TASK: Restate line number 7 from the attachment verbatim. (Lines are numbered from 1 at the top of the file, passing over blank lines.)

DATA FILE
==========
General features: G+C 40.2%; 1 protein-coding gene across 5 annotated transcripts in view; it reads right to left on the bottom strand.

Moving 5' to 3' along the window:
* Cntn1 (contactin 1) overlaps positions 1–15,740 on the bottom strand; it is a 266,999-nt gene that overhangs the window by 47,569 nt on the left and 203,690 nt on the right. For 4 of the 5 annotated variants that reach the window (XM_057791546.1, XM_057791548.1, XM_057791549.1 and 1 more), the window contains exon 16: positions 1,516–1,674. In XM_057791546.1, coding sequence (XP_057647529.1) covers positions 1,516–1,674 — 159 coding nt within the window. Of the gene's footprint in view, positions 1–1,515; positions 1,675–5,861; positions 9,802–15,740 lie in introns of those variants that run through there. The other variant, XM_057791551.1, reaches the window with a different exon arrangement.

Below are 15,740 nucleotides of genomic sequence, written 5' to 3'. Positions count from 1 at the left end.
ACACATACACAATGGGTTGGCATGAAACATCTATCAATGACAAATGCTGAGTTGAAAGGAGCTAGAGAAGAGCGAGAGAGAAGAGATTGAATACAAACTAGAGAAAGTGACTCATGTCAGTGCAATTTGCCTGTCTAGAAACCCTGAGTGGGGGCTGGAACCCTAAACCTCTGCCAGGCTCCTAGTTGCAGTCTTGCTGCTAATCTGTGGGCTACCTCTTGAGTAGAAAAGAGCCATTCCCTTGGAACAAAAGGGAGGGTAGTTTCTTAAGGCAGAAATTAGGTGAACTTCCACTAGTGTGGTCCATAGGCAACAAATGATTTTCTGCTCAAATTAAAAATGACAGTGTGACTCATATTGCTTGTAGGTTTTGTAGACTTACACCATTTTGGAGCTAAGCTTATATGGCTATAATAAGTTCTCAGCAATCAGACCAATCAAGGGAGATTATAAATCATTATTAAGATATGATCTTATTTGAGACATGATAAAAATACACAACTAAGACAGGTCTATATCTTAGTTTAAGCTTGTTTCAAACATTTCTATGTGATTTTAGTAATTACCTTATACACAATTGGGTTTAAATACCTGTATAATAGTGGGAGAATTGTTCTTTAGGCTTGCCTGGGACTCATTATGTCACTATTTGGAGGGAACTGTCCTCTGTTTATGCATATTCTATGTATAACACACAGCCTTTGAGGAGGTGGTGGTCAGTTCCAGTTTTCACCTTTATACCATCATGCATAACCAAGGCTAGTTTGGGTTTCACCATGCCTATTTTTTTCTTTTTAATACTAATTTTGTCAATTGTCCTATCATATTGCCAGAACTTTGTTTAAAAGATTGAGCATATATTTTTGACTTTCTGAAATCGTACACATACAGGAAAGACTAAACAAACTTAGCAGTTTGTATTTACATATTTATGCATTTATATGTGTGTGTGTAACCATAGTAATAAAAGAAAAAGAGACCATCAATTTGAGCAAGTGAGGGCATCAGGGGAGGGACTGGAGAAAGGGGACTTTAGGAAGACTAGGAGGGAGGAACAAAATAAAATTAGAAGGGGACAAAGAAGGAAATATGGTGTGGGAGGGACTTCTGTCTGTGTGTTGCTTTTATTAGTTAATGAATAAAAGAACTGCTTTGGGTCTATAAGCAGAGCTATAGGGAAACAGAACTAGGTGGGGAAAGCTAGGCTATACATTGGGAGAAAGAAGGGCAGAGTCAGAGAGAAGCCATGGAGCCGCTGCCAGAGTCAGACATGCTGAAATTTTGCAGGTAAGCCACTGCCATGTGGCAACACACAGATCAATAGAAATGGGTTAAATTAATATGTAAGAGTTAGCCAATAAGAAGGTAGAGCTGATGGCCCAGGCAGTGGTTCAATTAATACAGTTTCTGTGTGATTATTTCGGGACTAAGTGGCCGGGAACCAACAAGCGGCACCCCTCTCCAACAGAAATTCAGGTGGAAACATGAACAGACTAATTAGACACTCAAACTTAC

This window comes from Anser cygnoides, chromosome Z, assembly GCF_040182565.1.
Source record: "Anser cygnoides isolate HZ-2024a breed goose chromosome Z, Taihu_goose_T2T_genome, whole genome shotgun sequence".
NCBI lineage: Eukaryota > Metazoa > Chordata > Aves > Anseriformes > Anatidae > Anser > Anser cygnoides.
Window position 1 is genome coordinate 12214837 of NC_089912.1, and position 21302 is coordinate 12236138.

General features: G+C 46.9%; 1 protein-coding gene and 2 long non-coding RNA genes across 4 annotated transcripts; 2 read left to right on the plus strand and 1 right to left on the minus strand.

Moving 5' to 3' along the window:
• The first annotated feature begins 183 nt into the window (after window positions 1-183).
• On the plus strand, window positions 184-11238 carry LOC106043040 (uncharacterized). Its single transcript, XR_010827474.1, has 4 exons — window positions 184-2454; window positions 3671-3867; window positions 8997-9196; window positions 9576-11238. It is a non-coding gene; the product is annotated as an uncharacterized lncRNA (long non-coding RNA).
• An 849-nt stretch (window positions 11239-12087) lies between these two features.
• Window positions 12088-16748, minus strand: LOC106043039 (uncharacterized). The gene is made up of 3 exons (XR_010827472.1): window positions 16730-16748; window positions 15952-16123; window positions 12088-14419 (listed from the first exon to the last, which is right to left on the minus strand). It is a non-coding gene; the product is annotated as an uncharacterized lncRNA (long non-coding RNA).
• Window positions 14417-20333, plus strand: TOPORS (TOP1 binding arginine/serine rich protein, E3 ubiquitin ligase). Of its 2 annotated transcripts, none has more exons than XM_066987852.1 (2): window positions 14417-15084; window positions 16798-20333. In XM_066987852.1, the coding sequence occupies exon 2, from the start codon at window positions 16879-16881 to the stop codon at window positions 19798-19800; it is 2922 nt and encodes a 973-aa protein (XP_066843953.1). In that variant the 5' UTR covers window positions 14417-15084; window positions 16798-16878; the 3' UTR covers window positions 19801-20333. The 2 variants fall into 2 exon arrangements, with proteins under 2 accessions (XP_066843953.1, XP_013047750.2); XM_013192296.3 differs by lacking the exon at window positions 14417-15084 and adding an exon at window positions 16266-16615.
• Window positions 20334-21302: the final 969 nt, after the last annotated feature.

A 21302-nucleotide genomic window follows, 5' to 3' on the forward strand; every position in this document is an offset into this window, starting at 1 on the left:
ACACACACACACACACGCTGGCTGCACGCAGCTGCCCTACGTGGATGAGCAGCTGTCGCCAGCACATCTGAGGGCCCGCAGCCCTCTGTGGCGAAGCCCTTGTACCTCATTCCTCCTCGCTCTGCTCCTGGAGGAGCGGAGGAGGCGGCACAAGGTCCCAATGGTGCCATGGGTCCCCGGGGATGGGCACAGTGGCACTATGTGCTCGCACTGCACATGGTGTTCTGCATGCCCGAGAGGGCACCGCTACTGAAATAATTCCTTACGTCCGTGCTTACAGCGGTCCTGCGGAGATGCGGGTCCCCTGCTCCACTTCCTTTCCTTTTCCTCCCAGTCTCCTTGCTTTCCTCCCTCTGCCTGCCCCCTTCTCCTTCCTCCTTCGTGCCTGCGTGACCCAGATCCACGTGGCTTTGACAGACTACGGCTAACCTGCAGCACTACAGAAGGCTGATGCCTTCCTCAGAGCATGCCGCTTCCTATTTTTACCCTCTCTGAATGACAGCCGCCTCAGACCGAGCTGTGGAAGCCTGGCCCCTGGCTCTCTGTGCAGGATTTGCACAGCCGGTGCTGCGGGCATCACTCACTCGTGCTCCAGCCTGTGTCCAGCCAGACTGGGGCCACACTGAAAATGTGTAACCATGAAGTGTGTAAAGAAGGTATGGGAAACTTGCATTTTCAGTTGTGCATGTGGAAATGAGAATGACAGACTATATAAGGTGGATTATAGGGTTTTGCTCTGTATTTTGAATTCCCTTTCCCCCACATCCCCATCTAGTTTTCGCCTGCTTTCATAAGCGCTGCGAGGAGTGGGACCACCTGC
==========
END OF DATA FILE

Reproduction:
Source record: "Anser cygnoides isolate HZ-2024a breed goose chromosome Z, Taihu_goose_T2T_genome, whole genome shotgun sequence".